Natasha Varner

Natasha Varner, PhD, is a historian and writer with bylines at Public Radio International, Jacobin, and Radical History Review’s online publication, The Abusable Past. Her book, La Raza Cosmética: Beauty, Identity, and Settler Colonialism in Postrevolutionary Mexico (University of Arizona Press, 2020), was a finalist for the Native American and Indigenous Studies Association's Best First Book Award in 2021. In her work as Densho’s Communications and Public Engagement Director, she organizes community conversations, learning, and actions that connect histories of Japanese American WWII incarceration to contemporary instances of racism and xenophobia.

Updated January 2022

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Manzanar Children’s Village: Japanese American Orphans in a WWII Concentration Camp - Part 2

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Kinship Ties Forged and Broken

Back at Manzanar, Kenji and his siblings eventually learned that his father was imprisoned in the same concentration camp as them. Although the family was not immediately allowed to live together again, they were permitted to visit one another. His mother, who had been exposed to shock therapy during her stay at the sanatorium, eventually joined the family as well.

But Kenji says the family was broken due to the long separation during a critical period of the children’s development. When they could finally live together again, he says they didn’t …

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Manzanar Children’s Village: Japanese American Orphans in a WWII Concentration Camp - Part 1

Kenji Suematsu was living with his parents and siblings in Costa Mesa, California at the outbreak of World War II. His father, an immigrant farmer from Japan, was apprehended by the FBI shortly after the bombing of Pearl Harbor. His mother, suddenly alone with her three children and an uncertain future, suffered a nervous breakdown.

In a panic to get out of Costa Mesa, Kenji’s mother instructed him to drive the family car. He was six years old at the time, and had no idea what he was doing. Decades later, he recalled in an interview with Densho:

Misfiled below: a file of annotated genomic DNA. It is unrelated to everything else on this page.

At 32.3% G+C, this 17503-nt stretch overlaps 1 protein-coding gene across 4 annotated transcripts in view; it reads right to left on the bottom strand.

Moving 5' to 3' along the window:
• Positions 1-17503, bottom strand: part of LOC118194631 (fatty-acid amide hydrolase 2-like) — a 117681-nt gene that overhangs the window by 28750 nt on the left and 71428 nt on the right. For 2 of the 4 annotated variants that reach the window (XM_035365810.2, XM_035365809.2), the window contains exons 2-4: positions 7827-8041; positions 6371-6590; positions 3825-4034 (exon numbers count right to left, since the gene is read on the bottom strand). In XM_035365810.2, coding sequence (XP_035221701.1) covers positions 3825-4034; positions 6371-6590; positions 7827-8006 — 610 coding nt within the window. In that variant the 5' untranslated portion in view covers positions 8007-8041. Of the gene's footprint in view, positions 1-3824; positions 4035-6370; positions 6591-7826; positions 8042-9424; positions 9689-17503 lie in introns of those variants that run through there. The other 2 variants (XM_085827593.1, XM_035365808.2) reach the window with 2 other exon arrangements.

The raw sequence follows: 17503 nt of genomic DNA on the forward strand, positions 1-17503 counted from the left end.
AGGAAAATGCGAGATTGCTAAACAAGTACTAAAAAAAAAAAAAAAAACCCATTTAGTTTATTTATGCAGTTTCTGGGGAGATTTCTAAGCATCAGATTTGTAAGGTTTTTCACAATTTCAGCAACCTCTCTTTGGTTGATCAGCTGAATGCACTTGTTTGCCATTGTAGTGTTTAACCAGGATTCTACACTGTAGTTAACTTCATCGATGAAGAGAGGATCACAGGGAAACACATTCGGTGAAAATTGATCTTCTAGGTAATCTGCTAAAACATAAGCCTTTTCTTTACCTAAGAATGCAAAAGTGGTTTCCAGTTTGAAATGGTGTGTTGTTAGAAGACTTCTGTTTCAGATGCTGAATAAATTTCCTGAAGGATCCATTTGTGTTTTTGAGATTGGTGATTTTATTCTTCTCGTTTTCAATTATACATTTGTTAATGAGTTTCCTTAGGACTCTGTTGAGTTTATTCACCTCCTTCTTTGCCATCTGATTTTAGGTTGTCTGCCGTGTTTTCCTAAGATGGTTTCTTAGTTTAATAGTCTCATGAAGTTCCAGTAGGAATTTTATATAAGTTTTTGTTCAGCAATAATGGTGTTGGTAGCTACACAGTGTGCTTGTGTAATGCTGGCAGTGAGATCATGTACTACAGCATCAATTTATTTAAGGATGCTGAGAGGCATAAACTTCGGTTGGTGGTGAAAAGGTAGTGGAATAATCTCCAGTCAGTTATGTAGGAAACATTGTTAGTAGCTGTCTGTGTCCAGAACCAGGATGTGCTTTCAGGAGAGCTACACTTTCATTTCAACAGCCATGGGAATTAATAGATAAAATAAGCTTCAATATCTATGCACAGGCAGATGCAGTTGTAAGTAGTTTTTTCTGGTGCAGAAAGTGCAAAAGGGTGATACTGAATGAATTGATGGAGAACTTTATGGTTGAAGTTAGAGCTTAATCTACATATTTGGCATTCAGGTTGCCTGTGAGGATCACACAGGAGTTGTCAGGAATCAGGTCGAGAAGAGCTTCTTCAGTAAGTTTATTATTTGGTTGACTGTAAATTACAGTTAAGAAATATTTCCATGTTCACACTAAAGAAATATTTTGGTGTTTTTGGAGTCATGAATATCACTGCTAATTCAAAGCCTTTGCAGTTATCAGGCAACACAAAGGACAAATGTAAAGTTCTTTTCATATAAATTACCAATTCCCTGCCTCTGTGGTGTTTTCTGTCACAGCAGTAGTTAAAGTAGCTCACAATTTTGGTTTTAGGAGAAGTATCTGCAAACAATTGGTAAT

“She …

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Sites of Shame Traces the Paths of Japanese Americans Forced into Camps During WWII

Joe Yasutake was only nine years old when his father was apprehended by the FBI and interned as an enemy alien. In a matter of hours following the attack on Pearl Harbor, his peaceful Seattle childhood was replaced with family separation, forced removal, and life inside a series of detention facilities and concentration camps.

Years later, he recalled this time in his life during an oral history interview with Densho

“Each movement seemed to kind of last over an academic year….the fourth grade ended in about February or whenever it was that we, we were hauled off to Puyallup, …

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Japanese Americans Incarcerated During WWII Could Still Vote, Kind Of

During World War II,120,000 Americans of Japanese descent were stripped of their rights and property under the guise of national security. They were packed into trains and busses and moved from their West Coast homes to temporary holding stations at fairgrounds and racing tracks, and then on to permanent camps in remote parts of Idaho, California, Utah, Arizona, Wyoming, Colorado, Texas, and Arkansas. Though several cases challenging the legality of this imprisonment made it all the way to the Supreme Court, only a single ruling favored the Japanese American petitioners.

It might come as a surprise, then, that one key …

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